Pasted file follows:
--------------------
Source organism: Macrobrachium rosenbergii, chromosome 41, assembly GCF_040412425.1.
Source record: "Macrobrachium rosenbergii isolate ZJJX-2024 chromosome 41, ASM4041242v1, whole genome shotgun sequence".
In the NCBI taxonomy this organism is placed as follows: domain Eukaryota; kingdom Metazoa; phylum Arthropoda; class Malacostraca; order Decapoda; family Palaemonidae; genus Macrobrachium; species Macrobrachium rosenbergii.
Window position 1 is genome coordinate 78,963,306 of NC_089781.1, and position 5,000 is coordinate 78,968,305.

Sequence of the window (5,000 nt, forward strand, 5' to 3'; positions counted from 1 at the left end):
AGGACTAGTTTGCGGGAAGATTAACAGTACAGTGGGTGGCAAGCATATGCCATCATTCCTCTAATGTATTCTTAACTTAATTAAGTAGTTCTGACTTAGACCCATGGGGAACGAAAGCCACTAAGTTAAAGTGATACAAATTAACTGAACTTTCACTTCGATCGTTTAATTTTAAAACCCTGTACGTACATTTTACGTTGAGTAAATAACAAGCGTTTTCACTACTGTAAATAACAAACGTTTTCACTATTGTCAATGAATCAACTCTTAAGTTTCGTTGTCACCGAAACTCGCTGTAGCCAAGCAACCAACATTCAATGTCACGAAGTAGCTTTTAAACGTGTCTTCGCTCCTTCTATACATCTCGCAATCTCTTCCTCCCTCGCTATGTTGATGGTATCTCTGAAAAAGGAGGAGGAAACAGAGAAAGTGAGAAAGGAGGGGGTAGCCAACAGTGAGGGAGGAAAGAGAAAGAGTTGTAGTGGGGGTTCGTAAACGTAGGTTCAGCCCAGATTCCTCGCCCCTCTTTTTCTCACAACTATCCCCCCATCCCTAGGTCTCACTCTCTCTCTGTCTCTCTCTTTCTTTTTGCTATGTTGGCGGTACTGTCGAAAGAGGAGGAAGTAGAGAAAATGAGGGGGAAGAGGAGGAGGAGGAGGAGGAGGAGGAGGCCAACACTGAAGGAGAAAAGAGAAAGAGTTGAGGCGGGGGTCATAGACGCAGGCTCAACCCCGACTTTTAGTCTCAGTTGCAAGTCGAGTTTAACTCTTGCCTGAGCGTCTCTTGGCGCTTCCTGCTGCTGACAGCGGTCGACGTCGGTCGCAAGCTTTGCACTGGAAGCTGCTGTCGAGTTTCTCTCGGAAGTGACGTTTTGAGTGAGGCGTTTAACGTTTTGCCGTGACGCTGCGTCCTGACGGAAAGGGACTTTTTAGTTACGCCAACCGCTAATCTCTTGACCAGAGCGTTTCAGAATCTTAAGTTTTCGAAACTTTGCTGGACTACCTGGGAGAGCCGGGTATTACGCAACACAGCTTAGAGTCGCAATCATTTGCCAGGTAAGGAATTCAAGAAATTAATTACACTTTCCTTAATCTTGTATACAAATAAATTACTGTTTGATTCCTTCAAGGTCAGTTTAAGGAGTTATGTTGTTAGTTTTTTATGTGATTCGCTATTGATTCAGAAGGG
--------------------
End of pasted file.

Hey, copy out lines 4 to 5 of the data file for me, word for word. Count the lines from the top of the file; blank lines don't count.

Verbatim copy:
Window position 1 is genome coordinate 78,963,306 of NC_089781.1, and position 5,000 is coordinate 78,968,305.

Sequence of the window (5,000 nt, forward strand, 5' to 3'; positions counted from 1 at the left end):